Andy Palmer is explaining to me why Nissan Motor’s Infiniti luxury division is spending millions and millions promoting the brand and its values through Formula One racing: “To move as a global contender.”
And move fast, says the man who, among his many jobs at Nissan, oversees Infiniti – along with global planning, global marketing and communications and global product development. Last year, Infiniti sold 172,000 vehicles around the world, almost all of them in North America. By 2017, the goal is to jump-start Infiniti sales to a goal of 500,000 worldwide – with two-thirds of that growth coming everywhere but North America.
It is a massively ambitious plan. And Infiniti has no hope of succeeding without expanding what Palmer calls the “purchasing funnel.” In simple terms, Infiniti needs desperately to increase what marketing people call “unaided awareness.” That’s the widest part of the funnel at the top where market researchers find people who know about Infiniti unprompted, along the lines of BMW, Mercedes-Benz and Audi. Infiniti needs a massive increase in the number of buyers who are aware of the brand, what it stands for and what vehicles it sells. You might say Infiniti needs to cast a wider net.
F1 racing is a way to create awareness in global markets where the Infiniti brand is unknown. Some estimates suggest a billion people watch each of the F1 races and the circuit is global, with a strong presence where Infiniti is particularly weak – Asia and Europe.
“We need to articulate what Infiniti is,” says Palmer, adding that by becoming a full partner with the Red Bull team that won both the driver’s title and the team crown helps to get that job done; Infiniti’s values are reflected in its F1 relationship.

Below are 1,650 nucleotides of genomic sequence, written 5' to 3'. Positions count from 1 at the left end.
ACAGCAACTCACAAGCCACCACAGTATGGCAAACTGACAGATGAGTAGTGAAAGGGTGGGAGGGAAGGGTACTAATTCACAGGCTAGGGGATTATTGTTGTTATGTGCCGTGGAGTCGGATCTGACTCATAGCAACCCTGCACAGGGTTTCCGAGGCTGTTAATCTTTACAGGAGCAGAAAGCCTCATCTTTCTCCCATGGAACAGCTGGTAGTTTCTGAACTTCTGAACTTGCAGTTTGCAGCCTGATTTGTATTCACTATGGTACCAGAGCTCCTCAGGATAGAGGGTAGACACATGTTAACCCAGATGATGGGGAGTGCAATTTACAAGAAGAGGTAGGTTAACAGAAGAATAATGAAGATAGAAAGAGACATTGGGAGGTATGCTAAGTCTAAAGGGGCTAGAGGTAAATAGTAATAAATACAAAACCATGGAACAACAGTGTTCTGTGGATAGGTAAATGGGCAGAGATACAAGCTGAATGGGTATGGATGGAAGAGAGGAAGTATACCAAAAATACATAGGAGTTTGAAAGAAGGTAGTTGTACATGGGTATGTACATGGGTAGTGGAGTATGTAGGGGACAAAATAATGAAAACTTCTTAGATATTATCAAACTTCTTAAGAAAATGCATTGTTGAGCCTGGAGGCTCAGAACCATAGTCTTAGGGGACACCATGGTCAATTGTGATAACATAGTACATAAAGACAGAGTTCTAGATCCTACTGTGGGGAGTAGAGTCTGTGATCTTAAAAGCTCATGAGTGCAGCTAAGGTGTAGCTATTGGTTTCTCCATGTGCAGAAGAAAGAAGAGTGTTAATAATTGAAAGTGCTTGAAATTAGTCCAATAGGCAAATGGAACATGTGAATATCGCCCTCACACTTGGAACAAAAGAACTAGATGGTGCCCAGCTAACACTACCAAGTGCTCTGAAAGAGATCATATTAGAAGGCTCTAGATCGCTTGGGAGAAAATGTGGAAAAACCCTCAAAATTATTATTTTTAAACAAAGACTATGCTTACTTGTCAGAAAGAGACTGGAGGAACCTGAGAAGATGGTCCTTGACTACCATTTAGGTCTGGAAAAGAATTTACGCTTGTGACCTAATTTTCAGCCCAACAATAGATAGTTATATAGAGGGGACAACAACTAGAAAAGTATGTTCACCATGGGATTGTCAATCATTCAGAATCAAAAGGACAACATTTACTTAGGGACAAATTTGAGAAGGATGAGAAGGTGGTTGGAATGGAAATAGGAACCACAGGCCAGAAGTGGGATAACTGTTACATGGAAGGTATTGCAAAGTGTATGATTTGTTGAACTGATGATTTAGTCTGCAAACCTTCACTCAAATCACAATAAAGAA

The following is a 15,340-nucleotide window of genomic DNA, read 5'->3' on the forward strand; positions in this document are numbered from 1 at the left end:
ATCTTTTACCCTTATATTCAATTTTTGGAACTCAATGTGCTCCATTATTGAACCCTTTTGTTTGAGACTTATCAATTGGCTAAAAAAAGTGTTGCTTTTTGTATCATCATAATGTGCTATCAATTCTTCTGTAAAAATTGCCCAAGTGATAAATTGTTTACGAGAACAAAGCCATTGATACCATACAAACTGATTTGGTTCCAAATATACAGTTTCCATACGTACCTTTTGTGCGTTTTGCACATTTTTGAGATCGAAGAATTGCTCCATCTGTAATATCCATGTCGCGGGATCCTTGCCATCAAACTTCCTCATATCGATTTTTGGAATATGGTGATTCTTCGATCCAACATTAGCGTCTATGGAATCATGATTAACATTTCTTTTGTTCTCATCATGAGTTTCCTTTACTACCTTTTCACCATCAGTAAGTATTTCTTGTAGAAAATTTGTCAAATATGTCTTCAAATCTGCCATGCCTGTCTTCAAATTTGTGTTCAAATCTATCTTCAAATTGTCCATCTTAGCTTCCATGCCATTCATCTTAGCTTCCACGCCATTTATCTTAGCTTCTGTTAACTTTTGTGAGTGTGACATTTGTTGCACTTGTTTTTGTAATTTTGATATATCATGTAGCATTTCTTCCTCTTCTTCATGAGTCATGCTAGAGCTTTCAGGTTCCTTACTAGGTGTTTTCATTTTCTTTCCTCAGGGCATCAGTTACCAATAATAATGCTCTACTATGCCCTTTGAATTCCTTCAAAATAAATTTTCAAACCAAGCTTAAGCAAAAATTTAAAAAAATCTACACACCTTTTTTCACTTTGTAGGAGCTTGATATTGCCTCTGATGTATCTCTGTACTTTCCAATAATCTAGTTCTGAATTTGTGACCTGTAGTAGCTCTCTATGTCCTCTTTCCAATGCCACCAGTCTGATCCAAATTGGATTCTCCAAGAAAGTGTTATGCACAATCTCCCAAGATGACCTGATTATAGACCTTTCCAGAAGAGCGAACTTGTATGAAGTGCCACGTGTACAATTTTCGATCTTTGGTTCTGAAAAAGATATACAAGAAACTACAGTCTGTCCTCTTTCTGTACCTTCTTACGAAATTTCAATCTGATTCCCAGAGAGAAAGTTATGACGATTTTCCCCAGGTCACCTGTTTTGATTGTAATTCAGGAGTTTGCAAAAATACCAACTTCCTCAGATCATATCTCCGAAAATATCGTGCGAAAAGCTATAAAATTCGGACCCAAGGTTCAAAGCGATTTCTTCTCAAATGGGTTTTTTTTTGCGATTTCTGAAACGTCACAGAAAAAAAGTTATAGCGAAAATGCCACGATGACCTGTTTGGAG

This has been a project in the works for some time. Initially, Infiniti agreed to a sponsorship deal with Red Bull in the fall of 2010, and then this year Infiniti came on board as a full partner. Bear in mind, however, that while Nissan offers plenty of engineering expertise and impressive research and development capabilities, the racing team itself is run by the same people who steered Red Bull to great success last year and in years before.
Or as Palmer puts it, “the team should run the team,” although he adds that “we [the Nissan side] are more than stickers on a car.”
Palmer argues that Infiniti’s involvement in F1 is paying off. Research, he says, shows that unaided awareness of Infiniti – people who say they are familiar with the brand without any prompting – is up to 29 per cent among consumers, from 14 per cent in 2009. Andreas Sigl, the global director of Infiniti’s F1 effort, says the F1 involvement gave the brand $339-million (U.S.) in measured media exposure last year.
Palmer won’t say how much Nissan is investing in the F1 project, though it’s certainly not $339-million per year. But $100-million-plus is not unreasonable. Of course, the spending will only pay off if buyers flock to the brand and the many new Infiniti models coming within the next five years.
“You don’t build a premium brand overnight,” says Palmer, noting that Nissan’s top management will be patient to a point – 2017, it seems. By then, the world should know exactly what Infiniti is and it’s not what Palmer calls “Nissan Plus.”
“We need Infiniti to be in the same competitive set as BMW, Mercedes and Audi,” he says in the matter-of-fact way of a man who first and foremost calls himself an engineer.